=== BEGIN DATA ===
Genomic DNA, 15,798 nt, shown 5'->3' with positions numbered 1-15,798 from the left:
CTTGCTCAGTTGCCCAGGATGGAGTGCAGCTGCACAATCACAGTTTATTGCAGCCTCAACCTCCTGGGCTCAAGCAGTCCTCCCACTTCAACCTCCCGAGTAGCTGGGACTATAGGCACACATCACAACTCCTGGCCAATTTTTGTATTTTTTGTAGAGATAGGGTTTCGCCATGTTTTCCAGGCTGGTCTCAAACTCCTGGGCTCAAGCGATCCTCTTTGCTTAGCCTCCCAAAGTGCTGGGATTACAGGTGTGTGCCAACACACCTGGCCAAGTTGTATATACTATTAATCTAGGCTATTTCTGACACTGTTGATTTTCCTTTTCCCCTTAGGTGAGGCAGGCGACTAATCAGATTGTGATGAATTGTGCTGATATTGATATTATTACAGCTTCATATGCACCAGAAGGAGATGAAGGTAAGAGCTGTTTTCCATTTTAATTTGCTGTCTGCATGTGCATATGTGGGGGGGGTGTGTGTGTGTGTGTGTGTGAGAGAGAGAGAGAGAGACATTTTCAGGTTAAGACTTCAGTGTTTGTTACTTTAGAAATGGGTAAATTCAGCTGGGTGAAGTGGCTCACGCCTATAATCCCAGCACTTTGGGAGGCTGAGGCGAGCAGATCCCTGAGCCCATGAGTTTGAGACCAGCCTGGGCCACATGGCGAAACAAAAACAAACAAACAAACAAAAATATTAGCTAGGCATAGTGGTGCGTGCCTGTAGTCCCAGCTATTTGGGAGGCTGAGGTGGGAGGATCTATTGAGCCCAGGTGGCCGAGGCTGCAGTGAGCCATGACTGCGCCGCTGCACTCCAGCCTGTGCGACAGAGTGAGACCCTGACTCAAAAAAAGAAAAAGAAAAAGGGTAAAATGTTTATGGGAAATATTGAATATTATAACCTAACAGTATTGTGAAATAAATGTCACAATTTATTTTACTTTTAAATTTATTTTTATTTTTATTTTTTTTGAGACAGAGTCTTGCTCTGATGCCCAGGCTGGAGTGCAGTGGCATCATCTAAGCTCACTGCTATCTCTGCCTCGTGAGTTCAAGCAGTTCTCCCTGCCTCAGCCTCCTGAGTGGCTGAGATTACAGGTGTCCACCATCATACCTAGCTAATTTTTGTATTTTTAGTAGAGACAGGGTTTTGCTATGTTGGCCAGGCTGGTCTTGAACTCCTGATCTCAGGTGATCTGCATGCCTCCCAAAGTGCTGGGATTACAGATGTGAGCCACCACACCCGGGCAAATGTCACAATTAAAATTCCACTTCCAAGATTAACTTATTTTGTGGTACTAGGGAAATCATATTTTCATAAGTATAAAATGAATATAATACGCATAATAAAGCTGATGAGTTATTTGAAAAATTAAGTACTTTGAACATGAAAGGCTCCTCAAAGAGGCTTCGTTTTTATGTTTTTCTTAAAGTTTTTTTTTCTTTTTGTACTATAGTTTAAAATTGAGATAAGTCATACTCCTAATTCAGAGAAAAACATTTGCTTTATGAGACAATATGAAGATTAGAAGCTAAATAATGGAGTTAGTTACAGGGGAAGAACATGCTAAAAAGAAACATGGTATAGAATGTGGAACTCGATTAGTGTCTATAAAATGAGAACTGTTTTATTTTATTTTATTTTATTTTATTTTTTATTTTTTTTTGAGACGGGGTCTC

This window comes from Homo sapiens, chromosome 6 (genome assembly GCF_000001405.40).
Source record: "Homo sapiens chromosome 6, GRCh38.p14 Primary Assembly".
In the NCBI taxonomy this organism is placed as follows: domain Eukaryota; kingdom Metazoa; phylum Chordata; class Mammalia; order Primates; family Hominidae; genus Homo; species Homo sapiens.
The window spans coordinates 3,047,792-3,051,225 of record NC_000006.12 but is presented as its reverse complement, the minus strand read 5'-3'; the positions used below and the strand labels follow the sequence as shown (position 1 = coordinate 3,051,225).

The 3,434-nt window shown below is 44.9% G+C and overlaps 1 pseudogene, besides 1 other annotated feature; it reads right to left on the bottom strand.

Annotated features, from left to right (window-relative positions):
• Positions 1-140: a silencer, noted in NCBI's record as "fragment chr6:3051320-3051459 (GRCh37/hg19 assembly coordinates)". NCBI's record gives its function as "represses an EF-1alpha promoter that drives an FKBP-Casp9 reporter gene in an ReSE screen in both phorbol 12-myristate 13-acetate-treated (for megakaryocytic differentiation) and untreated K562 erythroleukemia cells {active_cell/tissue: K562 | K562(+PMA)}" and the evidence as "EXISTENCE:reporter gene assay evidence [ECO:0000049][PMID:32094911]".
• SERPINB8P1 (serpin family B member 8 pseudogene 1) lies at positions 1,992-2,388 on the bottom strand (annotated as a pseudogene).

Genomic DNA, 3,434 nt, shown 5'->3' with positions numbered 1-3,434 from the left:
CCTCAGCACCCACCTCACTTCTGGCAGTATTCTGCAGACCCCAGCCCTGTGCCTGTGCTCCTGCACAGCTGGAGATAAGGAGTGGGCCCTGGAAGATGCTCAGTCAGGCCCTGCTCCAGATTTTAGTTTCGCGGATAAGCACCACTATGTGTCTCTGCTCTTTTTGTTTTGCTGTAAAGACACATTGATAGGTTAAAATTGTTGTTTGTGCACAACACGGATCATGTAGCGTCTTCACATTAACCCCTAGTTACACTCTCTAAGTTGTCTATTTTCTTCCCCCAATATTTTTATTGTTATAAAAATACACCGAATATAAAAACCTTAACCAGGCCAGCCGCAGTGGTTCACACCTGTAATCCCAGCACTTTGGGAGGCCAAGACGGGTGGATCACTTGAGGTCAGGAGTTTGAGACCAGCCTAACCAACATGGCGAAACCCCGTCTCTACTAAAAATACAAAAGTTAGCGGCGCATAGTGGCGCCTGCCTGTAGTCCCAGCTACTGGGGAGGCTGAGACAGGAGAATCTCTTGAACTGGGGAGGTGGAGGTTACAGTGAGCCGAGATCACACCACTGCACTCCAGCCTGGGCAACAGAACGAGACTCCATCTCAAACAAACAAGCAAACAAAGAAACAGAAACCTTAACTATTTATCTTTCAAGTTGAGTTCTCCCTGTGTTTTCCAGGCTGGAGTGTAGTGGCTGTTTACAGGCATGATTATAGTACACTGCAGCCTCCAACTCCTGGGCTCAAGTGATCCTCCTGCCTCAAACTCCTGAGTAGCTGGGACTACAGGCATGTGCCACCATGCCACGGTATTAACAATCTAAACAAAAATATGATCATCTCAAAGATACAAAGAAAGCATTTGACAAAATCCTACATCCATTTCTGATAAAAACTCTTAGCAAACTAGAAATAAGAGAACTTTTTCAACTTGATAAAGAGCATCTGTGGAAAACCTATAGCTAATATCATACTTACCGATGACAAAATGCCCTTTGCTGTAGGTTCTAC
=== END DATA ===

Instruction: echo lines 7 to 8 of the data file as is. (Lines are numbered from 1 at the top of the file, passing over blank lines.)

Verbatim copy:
The 3,434-nt window shown below is 44.9% G+C and overlaps 1 pseudogene, besides 1 other annotated feature; it reads right to left on the bottom strand.

Annotated features, from left to right (window-relative positions):